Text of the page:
The great Derek Jacobi has finally come into his Lear, and it’s a doozy: incensed, impassioned, insane, and often literally empurpled, well before his final infarction. As the father of all fond, foundering elder statesmen, Jacobi blows, he rages, he cracks his cheeks — and, most interesting, he whinges and whines like a toddler. Alert Judd Apatow: He’s making a case for Lear as the original man-child, all the more pathetic for being an old man-child. (In fact, Jacobi spends so much time in falsetto, you wonder how much oxygen he’s getting.) He’s overwhelmed by his two very grown-up daughters, smiling, simpering viper Regan (Justine Mitchell) and human icepick Goneril (the sexy, terrifying, terrific Gina McKee, who wields the most frightening eye line since the salad days of Jack Palance). Michael Grandage’s sere, unadorned production is played against what appear to be the scuffed-white slabs of an ossuary; color only comes into the mix when blood is spilt. (Even the Fool — the superb sad clown Ron Cook — is in muted motley.) There’s little fuss or deep interrogation when it comes to text and subtext. This Lear takes place on an exalted, rhetorical level and holds us by the ears until it’s finished. It's an approach that has its drawbacks: When Jacobi’s offstage, we forget his Lear exists. Tremendous and technically perfect as his performance is, nothing he does quite adheres to Grandage’s marble sepulchre, which seems coated in emotional Teflon. (As usual, the straight-evil characters manage to leave more of a mark.) Unless Jacobi’s voice is ringing in our ears, we’re not quite feeling the full impact of the fond old king’s folly, his tragic insecurity, and, most crucial, his self-imposed estrangement from his beloved Cordelia (Pippa Bennett-Warner). But if we never experience this production on a personal level, we certainly absorb its reverberations on a political one: the idea of a state fracturing and fracturing, again and again, breaking down into ever-more-hardened, ever-less-generous, ever-nastier little niches, as the overall union dies of its own insecurities.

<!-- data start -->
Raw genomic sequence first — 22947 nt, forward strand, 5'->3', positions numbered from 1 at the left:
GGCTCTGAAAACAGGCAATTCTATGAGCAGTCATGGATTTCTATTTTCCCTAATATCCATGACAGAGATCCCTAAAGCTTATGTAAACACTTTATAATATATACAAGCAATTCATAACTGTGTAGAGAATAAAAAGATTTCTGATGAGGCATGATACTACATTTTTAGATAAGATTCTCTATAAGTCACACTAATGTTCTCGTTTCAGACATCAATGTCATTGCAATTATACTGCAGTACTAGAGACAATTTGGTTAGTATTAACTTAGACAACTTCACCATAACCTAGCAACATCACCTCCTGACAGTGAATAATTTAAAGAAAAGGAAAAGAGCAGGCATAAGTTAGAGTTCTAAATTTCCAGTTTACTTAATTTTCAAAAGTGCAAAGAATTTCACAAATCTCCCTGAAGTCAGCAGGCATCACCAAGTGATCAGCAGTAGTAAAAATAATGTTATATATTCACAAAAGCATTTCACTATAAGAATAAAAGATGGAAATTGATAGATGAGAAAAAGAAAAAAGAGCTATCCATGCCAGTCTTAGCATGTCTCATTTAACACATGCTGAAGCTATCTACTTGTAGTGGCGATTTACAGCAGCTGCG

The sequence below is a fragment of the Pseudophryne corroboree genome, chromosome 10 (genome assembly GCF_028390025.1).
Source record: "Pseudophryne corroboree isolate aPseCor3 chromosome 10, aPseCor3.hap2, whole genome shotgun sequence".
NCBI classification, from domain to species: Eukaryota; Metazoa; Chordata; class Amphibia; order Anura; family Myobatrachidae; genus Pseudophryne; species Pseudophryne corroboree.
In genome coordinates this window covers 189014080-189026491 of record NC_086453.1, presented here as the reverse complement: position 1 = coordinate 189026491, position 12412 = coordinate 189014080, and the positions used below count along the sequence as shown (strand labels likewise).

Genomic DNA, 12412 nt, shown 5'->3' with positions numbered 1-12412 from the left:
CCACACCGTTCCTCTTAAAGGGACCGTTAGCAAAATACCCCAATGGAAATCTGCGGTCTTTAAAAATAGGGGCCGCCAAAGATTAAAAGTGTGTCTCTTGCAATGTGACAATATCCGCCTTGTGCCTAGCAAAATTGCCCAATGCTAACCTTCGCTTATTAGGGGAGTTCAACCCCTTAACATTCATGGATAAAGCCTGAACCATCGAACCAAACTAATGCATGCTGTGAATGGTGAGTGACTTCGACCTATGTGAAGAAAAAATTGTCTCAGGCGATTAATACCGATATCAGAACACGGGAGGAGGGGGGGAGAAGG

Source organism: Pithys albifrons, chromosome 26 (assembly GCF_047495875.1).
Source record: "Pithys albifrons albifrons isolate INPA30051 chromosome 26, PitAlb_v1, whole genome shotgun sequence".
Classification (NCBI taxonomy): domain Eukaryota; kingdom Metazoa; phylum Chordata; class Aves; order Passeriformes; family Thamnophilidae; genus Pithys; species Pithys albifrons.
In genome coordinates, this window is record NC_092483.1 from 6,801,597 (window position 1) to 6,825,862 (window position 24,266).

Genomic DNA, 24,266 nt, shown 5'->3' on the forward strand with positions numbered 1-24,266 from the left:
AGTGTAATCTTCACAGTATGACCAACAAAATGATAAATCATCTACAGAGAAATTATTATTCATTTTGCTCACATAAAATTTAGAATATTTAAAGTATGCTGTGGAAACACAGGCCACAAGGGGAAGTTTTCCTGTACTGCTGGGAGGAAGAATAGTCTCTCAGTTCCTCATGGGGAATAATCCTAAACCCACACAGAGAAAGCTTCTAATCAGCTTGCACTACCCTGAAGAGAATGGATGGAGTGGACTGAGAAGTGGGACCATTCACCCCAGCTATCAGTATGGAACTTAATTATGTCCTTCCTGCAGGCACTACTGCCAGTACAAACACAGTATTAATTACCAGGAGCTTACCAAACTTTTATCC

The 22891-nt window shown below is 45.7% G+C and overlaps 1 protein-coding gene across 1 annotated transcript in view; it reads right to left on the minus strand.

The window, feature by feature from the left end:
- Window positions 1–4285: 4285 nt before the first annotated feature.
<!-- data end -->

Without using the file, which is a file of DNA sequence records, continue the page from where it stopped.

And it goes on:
The School for Lies (at Classic Stage Company through May 22)